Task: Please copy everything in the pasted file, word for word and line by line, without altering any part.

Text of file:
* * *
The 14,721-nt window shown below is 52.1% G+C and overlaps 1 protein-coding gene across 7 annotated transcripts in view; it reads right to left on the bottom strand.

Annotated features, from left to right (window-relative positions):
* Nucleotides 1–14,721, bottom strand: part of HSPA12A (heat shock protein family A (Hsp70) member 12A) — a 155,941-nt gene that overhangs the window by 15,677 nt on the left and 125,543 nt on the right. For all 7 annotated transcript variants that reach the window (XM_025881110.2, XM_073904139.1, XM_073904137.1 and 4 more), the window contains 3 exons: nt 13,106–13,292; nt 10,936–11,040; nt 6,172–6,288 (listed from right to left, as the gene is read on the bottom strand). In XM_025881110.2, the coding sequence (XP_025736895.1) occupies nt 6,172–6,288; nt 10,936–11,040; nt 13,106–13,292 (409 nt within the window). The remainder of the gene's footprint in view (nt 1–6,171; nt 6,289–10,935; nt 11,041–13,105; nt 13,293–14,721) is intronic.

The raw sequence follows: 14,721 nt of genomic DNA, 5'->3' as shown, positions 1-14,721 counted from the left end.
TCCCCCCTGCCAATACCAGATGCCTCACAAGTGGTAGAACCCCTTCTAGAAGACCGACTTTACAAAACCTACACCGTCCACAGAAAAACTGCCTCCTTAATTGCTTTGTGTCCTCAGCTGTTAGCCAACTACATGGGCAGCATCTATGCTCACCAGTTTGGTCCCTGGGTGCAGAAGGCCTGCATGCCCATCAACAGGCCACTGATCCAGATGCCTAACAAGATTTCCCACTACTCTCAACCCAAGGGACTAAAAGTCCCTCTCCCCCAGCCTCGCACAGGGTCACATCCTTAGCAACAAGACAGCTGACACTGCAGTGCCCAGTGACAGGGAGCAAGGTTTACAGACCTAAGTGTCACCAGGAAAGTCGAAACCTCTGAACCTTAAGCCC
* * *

The 14,721-nt window shown below is 52.1% G+C and overlaps 1 protein-coding gene across 7 annotated transcripts in view; it reads right to left on the bottom strand.

Annotated features, from left to right (window-relative positions):
* Nucleotides 1–14,721, bottom strand: part of HSPA12A (heat shock protein family A (Hsp70) member 12A) — a 155,941-nt gene that overhangs the window by 15,677 nt on the left and 125,543 nt on the right. For all 7 annotated transcript variants that reach the window (XM_025881110.2, XM_073904139.1, XM_073904137.1 and 4 more), the window contains 3 exons: nt 13,106–13,292; nt 10,936–11,040; nt 6,172–6,288 (listed from right to left, as the gene is read on the bottom strand). In XM_025881110.2, the coding sequence (XP_025736895.1) occupies nt 6,172–6,288; nt 10,936–11,040; nt 13,106–13,292 (409 nt within the window). The remainder of the gene's footprint in view (nt 1–6,171; nt 6,289–10,935; nt 11,041–13,105; nt 13,293–14,721) is intronic.

The raw sequence follows: 14,721 nt of genomic DNA, 5'->3' as shown, positions 1-14,721 counted from the left end.
TCCCCCCTGCCAATACCAGATGCCTCACAAGTGGTAGAACCCCTTCTAGAAGACCGACTTTACAAAACCTACACCGTCCACAGAAAAACTGCCTCCTTAATTGCTTTGTGTCCTCAGCTGTTAGCCAACTACATGGGCAGCATCTATGCTCACCAGTTTGGTCCCTGGGTGCAGAAGGCCTGCATGCCCATCAACAGGCCACTGATCCAGATGCCTAACAAGATTTCCCACTACTCTCAACCCAAGGGACTAAAAGTCCCTCTCCCCCAGCCTCGCACAGGGTCACATCCTTAGCAACAAGACAGCTGACACTGCAGTGCCCAGTGACAGGGAGCAAGGTTTACAGACCTAAGTGTCACCAGGAAAGTCGAAACCTCTGAACCTTAAGCCC